Neuroscientists develop video game for stroke recovery

Stroke experts in the U.K. work with Limbs Alive to develop the first in a collection of action video games that encourage movements to relearn arm and hand control.

After a stroke, it is often possible -- with months of therapy and determination -- for the brain to relearn how to control a weakened limb. Finding the resources (therapist, finances, time) can be the bigger hurdle.

Danny Mann had never played a video game before learning circus acts such as juggling with the Circus Challenge video game. Limbs Alive

Enter Circus Challenge, the first in a coming suite of action video games designed by Newcastle University stroke experts and the new company Limbs Alive to provide extra in-home therapy.

"Eighty percent of patients do not regain full recovery of arm and hand function and this really limits their independence and ability to return to work," pediatric neuroscience professor Janet Eyre at Newcastle, who set up Limbs Alive to produce the games, said in a news release.

"Patients need to be able to use both their arms and hands for most everyday activities such as doing up a zip, making a bed, tying shoe laces, unscrewing a jar. With our video game, people get engrossed in the competition and action of the circus characters and forget that the purpose of the game is therapy."

Patients use wireless controllers to learn various circus-related skills, from lion taming and juggling to high diving and trapeze work. As they succeed at various tasks, they go on to more challenging quests that involve greater skill, strength, and coordination.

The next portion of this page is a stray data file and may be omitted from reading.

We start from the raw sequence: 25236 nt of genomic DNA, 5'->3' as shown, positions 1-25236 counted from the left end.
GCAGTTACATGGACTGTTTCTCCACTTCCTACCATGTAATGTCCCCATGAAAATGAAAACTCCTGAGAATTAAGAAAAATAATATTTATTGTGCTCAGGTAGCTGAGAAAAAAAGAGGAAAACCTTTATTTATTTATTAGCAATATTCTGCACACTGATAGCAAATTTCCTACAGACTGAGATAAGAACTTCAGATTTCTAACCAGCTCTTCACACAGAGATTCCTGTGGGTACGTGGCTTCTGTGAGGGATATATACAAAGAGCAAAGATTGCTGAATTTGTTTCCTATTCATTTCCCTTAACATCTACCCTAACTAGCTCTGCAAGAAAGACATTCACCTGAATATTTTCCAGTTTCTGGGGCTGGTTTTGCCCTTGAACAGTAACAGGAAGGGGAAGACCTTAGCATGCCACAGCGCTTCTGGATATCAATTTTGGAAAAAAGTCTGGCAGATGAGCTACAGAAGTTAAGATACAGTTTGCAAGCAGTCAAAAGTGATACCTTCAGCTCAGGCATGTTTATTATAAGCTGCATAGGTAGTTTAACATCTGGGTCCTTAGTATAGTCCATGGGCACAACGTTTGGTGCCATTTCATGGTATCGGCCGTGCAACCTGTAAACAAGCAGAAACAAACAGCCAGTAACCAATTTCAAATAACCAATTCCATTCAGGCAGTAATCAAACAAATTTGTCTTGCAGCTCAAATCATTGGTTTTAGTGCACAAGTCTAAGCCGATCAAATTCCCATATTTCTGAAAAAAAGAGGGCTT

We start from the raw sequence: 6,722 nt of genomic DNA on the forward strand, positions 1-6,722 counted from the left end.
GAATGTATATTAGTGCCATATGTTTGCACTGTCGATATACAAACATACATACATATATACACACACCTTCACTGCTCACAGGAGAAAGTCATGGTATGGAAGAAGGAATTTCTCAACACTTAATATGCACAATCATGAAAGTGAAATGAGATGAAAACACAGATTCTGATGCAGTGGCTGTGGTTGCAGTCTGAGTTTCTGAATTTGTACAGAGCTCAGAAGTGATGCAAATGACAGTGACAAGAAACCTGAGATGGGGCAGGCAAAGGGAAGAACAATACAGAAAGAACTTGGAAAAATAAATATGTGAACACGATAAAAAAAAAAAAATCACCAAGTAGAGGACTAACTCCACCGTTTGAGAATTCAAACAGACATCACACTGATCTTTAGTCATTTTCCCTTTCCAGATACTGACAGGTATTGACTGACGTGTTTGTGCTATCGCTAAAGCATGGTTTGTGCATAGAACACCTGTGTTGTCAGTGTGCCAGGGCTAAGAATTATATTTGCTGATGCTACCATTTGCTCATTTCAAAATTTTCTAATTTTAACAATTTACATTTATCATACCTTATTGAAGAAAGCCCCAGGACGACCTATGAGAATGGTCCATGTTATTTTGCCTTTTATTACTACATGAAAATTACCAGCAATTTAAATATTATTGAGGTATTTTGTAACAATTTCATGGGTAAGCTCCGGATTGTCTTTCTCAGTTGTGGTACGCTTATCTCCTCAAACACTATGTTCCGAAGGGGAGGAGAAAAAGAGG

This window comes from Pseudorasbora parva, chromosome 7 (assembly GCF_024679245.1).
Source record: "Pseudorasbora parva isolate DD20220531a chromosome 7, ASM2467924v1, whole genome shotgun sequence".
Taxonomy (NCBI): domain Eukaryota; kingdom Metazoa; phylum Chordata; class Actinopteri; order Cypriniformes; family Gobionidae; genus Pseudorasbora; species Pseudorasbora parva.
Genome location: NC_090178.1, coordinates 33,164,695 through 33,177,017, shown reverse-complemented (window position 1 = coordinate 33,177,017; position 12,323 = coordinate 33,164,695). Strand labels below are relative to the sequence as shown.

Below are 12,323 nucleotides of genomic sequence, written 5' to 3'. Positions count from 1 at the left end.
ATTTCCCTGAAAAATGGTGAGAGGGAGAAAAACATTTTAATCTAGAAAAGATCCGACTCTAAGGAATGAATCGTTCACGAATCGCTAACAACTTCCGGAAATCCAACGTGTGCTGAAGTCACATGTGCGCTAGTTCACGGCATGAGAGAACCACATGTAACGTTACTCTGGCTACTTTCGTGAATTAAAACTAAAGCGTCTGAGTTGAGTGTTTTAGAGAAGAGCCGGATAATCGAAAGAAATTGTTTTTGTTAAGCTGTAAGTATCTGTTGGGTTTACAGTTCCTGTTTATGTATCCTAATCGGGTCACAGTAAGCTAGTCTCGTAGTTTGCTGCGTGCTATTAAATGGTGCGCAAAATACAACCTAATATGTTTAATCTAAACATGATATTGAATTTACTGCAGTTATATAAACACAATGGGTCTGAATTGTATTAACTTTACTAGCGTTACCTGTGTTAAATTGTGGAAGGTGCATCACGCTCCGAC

Danny Mann, a 68-year-old former ship builder who suffered a stroke in February, had never played a video game before trying out the Circus Challenge.

"It was good fun, though it did feel like I was doing exercise and I worked up a sweat," he said in the news release. "The therapy exercises I normally have to do are dull but necessary, but this game is something different, which encourages me to keep going with my therapy...I would really like to play with my grandchildren. I can't think of a better motivation than sharing a game with them to help me on my road to recovery."

The game has been designed so that players at different skill levels can still compete. Perhaps most importantly, because of support from the Health Innovation Challenge Fund, the game may soon include telemonitoring so that a therapist can watch a patient's progress remotely and help tailor his or her next steps.

For those in wheelchairs or with limited mobility, making the game convenient as well as fun could be key to recovery.

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About the author

Elizabeth Armstrong Moore is based in Portland, Oregon, and has written for Wired, The Christian Science Monitor, and public radio. Her semi-obscure hobbies include climbing, billiards, board games that take up a lot of space, and piano.

 

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